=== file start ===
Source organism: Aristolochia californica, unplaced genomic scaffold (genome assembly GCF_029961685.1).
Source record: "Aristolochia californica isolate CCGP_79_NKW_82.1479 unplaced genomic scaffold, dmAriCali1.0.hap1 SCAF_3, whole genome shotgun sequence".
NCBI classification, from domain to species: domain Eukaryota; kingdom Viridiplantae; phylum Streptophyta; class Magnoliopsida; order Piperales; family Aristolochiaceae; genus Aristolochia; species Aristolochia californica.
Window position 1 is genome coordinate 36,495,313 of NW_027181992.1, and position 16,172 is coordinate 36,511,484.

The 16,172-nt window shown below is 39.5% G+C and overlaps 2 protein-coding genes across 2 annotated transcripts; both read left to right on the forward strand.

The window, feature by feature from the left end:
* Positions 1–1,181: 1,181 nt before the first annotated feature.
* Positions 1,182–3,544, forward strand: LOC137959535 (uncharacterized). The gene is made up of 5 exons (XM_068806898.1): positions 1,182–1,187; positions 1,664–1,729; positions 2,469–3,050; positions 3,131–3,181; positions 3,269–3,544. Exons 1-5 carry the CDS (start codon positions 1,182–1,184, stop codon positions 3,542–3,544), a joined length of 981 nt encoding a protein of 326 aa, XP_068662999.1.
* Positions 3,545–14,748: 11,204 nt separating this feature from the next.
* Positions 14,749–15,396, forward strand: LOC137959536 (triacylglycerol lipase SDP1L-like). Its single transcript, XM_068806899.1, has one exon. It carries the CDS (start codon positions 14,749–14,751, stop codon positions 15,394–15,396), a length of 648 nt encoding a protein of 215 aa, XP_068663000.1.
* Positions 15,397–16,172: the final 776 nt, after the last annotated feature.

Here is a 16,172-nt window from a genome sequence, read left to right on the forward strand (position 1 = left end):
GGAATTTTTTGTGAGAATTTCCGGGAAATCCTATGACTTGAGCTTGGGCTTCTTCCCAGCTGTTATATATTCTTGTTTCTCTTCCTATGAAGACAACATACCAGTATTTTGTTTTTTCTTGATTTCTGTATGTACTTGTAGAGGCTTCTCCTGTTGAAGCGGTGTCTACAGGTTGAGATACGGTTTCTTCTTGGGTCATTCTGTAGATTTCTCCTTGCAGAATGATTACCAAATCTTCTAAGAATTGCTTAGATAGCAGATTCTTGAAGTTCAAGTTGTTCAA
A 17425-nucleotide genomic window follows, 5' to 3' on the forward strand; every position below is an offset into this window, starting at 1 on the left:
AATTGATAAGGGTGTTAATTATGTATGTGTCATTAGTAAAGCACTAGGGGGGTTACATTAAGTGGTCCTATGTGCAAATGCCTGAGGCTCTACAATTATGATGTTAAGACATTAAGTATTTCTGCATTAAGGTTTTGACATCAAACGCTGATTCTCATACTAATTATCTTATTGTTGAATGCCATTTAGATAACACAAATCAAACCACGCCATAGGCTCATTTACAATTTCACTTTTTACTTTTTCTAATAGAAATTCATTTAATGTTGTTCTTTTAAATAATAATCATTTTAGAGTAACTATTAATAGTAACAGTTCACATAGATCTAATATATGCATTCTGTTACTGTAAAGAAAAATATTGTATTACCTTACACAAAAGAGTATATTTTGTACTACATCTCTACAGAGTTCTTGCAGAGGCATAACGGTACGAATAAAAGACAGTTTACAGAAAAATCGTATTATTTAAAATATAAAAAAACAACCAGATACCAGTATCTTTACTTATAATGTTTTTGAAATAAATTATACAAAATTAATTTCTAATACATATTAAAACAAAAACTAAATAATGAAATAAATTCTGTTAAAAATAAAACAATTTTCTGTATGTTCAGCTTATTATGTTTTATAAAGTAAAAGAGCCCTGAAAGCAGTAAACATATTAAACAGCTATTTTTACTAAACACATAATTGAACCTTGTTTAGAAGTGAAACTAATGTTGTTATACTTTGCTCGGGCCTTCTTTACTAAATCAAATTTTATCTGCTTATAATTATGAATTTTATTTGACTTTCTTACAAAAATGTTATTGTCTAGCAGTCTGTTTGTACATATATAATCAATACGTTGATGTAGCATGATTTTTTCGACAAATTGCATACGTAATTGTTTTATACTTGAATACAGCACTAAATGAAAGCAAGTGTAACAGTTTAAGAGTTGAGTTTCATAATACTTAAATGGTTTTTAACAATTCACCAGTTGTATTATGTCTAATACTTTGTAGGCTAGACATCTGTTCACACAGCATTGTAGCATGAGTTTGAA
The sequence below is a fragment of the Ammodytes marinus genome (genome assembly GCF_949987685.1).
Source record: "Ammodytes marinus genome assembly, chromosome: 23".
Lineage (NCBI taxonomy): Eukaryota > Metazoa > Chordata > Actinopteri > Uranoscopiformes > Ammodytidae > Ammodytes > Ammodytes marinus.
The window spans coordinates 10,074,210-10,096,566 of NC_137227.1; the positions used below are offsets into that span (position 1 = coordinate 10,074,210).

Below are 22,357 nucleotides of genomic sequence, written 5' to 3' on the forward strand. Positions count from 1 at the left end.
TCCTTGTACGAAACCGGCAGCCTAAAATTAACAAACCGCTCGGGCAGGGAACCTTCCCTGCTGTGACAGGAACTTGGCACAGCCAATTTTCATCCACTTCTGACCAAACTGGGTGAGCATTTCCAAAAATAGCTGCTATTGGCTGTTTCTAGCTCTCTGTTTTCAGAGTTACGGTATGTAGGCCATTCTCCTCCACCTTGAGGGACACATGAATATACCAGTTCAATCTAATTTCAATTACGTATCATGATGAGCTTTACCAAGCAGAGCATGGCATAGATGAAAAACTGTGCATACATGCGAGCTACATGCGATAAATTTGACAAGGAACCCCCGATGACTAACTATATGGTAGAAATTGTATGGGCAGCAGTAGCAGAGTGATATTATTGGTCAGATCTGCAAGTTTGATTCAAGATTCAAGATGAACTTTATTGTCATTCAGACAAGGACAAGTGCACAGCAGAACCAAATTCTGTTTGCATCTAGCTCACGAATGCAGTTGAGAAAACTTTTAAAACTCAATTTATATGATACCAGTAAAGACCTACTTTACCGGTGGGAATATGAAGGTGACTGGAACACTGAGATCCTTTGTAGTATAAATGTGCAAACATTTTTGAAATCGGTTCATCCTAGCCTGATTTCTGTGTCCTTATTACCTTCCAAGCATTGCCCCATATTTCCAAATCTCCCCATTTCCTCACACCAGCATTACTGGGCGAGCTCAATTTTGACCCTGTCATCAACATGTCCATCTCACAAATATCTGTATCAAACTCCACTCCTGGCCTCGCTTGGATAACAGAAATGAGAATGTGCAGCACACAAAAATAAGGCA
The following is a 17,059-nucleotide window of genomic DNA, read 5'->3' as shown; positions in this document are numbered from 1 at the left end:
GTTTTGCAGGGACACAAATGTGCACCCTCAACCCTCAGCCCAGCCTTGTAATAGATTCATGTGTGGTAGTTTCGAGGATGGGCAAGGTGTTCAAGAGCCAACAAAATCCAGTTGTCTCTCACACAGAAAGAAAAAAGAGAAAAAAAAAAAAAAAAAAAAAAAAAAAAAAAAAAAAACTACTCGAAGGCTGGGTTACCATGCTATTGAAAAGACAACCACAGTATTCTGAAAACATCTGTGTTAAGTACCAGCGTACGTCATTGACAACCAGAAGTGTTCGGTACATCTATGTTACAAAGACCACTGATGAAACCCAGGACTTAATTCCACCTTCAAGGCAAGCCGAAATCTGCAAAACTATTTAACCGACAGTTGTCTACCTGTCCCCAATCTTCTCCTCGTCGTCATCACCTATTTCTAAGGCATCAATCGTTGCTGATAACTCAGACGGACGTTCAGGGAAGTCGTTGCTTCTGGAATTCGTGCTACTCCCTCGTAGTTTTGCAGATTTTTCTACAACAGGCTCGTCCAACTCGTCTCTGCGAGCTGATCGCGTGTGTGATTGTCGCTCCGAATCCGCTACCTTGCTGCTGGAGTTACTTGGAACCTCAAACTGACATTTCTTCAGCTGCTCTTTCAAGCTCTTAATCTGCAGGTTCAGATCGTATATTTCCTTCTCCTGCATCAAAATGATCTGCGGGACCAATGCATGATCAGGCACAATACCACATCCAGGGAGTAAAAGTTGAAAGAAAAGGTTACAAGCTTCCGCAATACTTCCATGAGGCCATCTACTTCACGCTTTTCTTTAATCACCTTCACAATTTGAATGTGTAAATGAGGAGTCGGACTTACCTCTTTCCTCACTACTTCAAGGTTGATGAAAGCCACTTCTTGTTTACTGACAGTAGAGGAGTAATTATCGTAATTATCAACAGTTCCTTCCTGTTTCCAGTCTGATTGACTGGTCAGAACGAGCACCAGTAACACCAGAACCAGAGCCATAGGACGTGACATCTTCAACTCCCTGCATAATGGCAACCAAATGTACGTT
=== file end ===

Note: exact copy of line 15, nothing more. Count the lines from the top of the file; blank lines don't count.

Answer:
AATTGATAAGGGTGTTAATTATGTATGTGTCATTAGTAAAGCACTAGGGGGGTTACATTAAGTGGTCCTATGTGCAAATGCCTGAGGCTCTACAATTATGATGTTAAGACATTAAGTATTTCTGCATTAAGGTTTTGACATCAAACGCTGATTCTCATACTAATTATCTTATTGTTGAATGCCATTTAGATAACACAAATCAAACCACGCCATAGGCTCATTTACAATTTCACTTTTTACTTTTTCTAATAGAAATTCATTTAATGTTGTTCTTTTAAATAATAATCATTTTAGAGTAACTATTAATAGTAACAGTTCACATAGATCTAATATATGCATTCTGTTACTGTAAAGAAAAATATTGTATTACCTTACACAAAAGAGTATATTTTGTACTACATCTCTACAGAGTTCTTGCAGAGGCATAACGGTACGAATAAAAGACAGTTTACAGAAAAATCGTATTATTTAAAATATAAAAAAACAACCAGATACCAGTATCTTTACTTATAATGTTTTTGAAATAAATTATACAAAATTAATTTCTAATACATATTAAAACAAAAACTAAATAATGAAATAAATTCTGTTAAAAATAAAACAATTTTCTGTATGTTCAGCTTATTATGTTTTATAAAGTAAAAGAGCCCTGAAAGCAGTAAACATATTAAACAGCTATTTTTACTAAACACATAATTGAACCTTGTTTAGAAGTGAAACTAATGTTGTTATACTTTGCTCGGGCCTTCTTTACTAAATCAAATTTTATCTGCTTATAATTATGAATTTTATTTGACTTTCTTACAAAAATGTTATTGTCTAGCAGTCTGTTTGTACATATATAATCAATACGTTGATGTAGCATGATTTTTTCGACAAATTGCATACGTAATTGTTTTATACTTGAATACAGCACTAAATGAAAGCAAGTGTAACAGTTTAAGAGTTGAGTTTCATAATACTTAAATGGTTTTTAACAATTCACCAGTTGTATTATGTCTAATACTTTGTAGGCTAGACATCTGTTCACACAGCATTGTAGCATGAGTTTGAA